Using custom startup commands with Web App for Containers

6 minute read | By Anthony Salemo

This post will cover how to use the “Startup Command” option to quickly change the startup entrypoint or command for your custom container on Web Apps for Containers.


The “Startup Command” option is available on both App Service Blessed Images and Web App for Containers - however, there are some important differences here.

“Blessed Images” are prebuilt containers which mount a volume to /home to run your code. The Dockerfile used for these images are configured in a way that this command can easily integrate with your code, since the architecture here is designed to just deploy and run code and not focus on the nuances of configuring the image itself.

On the other hand, Web App for Containers have the expectation set that the customer would be building their own custom Docker Image - and bringing that for Azure to run as a container. With this, most people have an already set and defined container entrypoint, through the ENTRYPOINT instruction, or the CMD command to run their application through CMD.

If you add a “Startup Command”, this may cause issues unknowingly, as it may override your command in the same way you can do docker run -it [someimage] [somecommand].

Good to knows

If your custom Docker Image already has a ENTRYPOINT or CMD set, setting this custom startup command option may break your application, as it’s essentially trying to override your entrypoint or command execution.

Take the below example. We have a quickstart nginx:latest image being used - which runs fine on it’s own. If we add a command of echo "Hello" as the Startup Command, we see it execute - but ultimately the container fails because it’s overriding NGINX’s entrypoint.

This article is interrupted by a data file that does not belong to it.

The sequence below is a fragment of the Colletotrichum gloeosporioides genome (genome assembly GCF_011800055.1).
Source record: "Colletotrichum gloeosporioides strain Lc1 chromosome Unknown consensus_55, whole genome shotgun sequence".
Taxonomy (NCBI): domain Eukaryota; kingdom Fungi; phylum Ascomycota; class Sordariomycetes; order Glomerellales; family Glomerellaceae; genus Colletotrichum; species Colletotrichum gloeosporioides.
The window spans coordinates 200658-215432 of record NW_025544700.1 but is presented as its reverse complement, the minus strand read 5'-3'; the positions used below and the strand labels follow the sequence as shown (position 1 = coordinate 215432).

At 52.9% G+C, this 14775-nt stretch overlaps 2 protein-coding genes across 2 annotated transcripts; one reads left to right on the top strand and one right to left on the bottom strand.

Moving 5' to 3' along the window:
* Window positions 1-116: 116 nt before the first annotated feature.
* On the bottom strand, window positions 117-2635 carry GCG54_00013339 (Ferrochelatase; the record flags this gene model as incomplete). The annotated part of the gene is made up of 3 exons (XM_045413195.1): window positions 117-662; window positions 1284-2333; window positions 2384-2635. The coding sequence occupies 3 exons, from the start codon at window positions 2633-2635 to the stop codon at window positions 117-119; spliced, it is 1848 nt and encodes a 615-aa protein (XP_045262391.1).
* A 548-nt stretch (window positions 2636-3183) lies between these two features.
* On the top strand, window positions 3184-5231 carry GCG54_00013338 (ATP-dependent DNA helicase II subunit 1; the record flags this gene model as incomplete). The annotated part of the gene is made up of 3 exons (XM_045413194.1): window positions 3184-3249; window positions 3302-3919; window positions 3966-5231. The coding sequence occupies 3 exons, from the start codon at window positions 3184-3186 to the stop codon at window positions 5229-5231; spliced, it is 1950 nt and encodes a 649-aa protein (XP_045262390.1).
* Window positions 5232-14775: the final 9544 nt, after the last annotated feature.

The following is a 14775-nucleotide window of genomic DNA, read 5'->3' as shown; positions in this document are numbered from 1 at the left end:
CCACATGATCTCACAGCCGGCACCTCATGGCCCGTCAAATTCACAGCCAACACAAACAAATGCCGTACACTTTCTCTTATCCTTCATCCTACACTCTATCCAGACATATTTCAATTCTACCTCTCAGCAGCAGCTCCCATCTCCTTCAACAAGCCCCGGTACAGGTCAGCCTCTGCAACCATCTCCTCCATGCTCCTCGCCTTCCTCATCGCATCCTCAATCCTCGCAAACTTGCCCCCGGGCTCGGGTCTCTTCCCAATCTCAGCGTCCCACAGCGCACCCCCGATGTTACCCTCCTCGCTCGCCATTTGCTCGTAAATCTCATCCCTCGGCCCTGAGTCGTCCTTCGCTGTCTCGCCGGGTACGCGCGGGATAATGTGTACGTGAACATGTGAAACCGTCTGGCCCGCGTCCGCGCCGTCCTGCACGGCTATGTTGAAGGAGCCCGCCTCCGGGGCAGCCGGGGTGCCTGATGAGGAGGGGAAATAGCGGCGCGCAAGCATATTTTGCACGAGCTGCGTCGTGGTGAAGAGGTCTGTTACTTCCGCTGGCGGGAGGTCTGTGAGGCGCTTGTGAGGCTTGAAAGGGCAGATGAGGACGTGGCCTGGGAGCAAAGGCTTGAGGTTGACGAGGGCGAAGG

Startup Command

Echo Command

Container Crash

Knowing this, we will go through a setup below to successfully use this option for a Web App for Container.

Custom Startup Commands

Use a command

  1. To be able to start a container with this method, do not have a CMD or ENTRYPOINT in your Dockerfile. See the below example. We’re just copying in our application source and exposing the port. If you have a CMD or ENTRYPOINT already set, there is a likely chance this may crash the container, as seen above, if you put a command that your application is not expecting.
FROM node:18.9.0-alpine3.15

COPY package.json ./
RUN npm i

COPY . ./

EXPOSE 8080 
  1. In the “Startup Command” field, add your command.

Startup Command

  1. We can now validate the container has started:

Startup Command

This approach can be used an alternative to the typical ENTRYPOINT or CMD methods with containerized applications.

Use a file


Compared to the Use a command section, to reference a .sh file directly to invoke your container entrypoint, you must have App Service persistant storage enabled. This is done through the WEBSITES_ENABLE_APP_SERVICE_STORAGE App Setting.

On Web App for Containers, this defaults to false. Set this to true to proceed, otherwise this will not work.

Startup Command

Set Up

  1. Assuming WEBSITES_ENABLE_APP_SERVICE_STORAGE is now true, we can continue. Next, using an FTP client of your choice - add your entrypoint container script to a location under /home.